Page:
Excuse Me, Is This Stool Taken?

Built in the 1740s, Black Bass Hotel in Lumberville, Pennsylvania, then known as The Lumberville Hotel, served as a haven for river travelers, traders and sportsmen. The hotel was first owned by a man that went by Hans. In the early 1800s, a group of immigrant workers arrived in Solebury to build the Erie Canal. Hans got into a dispute with one of the workers and was stabbed to death. The barstool he sat on when murdered is still in the Canal Tavern today. Some have noted a large, burly man lurking near the crime scene.

Why It’s Called America’s Most Haunted City

With a reputation as one of the most haunted cities in the United States, Savannah, Georgia, has its share of haunted hotels.  Kim Pezza reports several experiences there, including at River Street Inn. “On one trip, I shared a room with my parents. I woke up about 6:30 a.m. and there was daylight in the room, but still some shadows. I sat up and looked over at who I thought was my dad sitting on the end of their bed. He hadn’t been feeling well, and this person was sitting slumped over, back to me, just like he didn’t feel well. He was in shadow, but a full male figure sitting on the bed. I couldn’t see the chair or lamp on the other side of the room. Then, I happened to take a quick glance to the right, and my dad was sound asleep on his pillow. My mom was asleep as well. I looked back and the sick man on the bed was gone. I could see the lamp and the chair.

Another night, I could also hear pulleys, like when they would be lifting the cotton bales when it was a cotton warehouse. It sounded like it was right outside the door. My mom heard what sounded like a tricycle running down the hall. And because I tend to be a sensitive, I could feel a few times that “someone ” was in the elevator with me. So I’d talk to them.”

Another reported haunted hotel in Savannah is Marshall House, one of the oldest in Savannah. It was built as a hotel in 1851, used as hospital during the Civil Way, and reopened in 1999 as a luxury hotel. Guests and staff report children’s footsteps in the hallways, while one guest reported feeling a hand pressed on their forehead. Another guest said he was woken up several times by the feeling of someone tickling his feet, and the last time he looked up to see a little girl standing in the room.

Another Lady in White

It seems to be the most popular dress color for women in haunted hotels, followed by blue. This white-wearing ghosts is an opera singer named Isabella who strolls in the 19th-century Belhurst Castle in Geneva, New York. The castle has also been the scene of embezzlement, an owner who died of blood poisoning, one who fell off the roof during construction and another who went insane putting it together.

Shades of Anna Karenina

The ghost of Abigail is said to haunt Union Station Hotel in Nashville, Tennessee, which served as a railway station until the 1970s. During WW II she said goodbye to her soldier as he shipped off to France. She went back to the same spot to greet him on his return but learned he had been killed so she threw herself in front of a train.

The most haunted hotel room is 711, the Abigail Room, her haunted suite, but you won’t find it on the website as it’s a secret room. You have to know to ask for it. Guests report lights going on and off, noises from above this top-floor room and images showing up in photos.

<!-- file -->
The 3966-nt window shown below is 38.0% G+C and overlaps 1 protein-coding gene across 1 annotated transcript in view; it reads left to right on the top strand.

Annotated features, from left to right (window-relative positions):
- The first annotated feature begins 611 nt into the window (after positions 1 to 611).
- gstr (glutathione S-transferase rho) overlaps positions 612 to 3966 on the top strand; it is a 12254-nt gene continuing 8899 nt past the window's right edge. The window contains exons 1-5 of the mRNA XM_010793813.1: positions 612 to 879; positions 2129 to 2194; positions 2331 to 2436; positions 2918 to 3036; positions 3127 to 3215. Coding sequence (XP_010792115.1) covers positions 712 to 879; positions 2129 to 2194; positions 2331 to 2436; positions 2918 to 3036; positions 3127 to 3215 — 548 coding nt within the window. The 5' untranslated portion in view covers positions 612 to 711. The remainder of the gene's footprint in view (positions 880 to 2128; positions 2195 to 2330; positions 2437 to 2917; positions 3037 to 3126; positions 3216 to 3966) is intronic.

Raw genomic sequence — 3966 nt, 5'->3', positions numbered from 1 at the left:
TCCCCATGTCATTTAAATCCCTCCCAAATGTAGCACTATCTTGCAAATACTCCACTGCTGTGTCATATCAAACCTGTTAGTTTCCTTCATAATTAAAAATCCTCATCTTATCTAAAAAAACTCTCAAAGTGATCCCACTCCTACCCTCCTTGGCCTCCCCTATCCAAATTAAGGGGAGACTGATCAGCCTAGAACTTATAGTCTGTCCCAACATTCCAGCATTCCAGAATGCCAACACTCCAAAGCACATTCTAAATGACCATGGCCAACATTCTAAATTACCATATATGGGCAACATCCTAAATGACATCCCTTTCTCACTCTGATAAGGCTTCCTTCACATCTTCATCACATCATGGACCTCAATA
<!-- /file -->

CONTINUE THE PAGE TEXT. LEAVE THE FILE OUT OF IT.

Disbelieving Hotel Clerk

Ruta Fox stayed at The Raleigh in South Beach, Miami, before it was renovated. She felt it was haunted and told the desk clerk that her TV had come on in the middle of the night. He laughed and said, “Oh, it must be an electrical problem.”

Remember the Emily Morgan

The Emily Morgan Hotel in San Antonio, Texas, is close to the historic landmark, The Alamo. It’s where 600 men died during the Battle of the Alamo and was once a Medical Arts building with a morgue and crematorium. Some claim it’s one of the most haunted hotels in the world. Guests report phone calls in the middle of the night with no one on the other line, a bathtub mysteriously filled with water and the noises of hospital carts outside their doors. Housekeepers report that while cleaning a bathroom they come out to find the bed pillows tossed on the floor. Video cameras have caught orbs floating around the hotel.

My Daughter Spoke a Foreign Language in Her Sleep

As publisher of Supernatural Travel and host of the Supernatural Travel Tales podcast, Ciaran Blumenfeld hears a lot of creepy tales. But one of her favorites involves her daughter when they stayed in a haunted Airbnb in Krakow, Poland. “My daughter began chanting the mourner’s kaddish in her sleep, in Hebrew with a heavy Yiddish accent. Spoiler alert, she doesn’t speak Hebrew or know this prayer.” Yeah, I know all the other places are haunted hotels in the USA and this one is an outlier. But it was too good not to include!

She Lost Her Head and Can’t Get Over It

Room 311 of the Read House in Chattanooga, Tennessee, one of the haunted hotels in Tennessee

Room 311 has been renovated to reflect the time period of the ghost who haunts it, Annalisa Netherly.

She was beheaded in the bathtub in the 1920s by a jealous lover and just can’t get over it. Annalisa Netherly has been making her presence known in room 311 of The Read House in Chattanooga, Tennessee, for years.

Guests have experienced flickering lights, unexplained noises and shadowy figures. Janice McDonald of Atlanta reported, “My niece fled the room with her three kids after the bathroom door kept opening and shutting and then a huge mirror toppled over almost hitting them.”

Room 311 has been renovated to Annalisa’s time period with antique furnishings, a pull chain toilet and AM radio and is open for tours daily from 12-2. During the month of October, it’s available for overnight stays for five nights only. Would you dare?

There May Be No Room at the Inn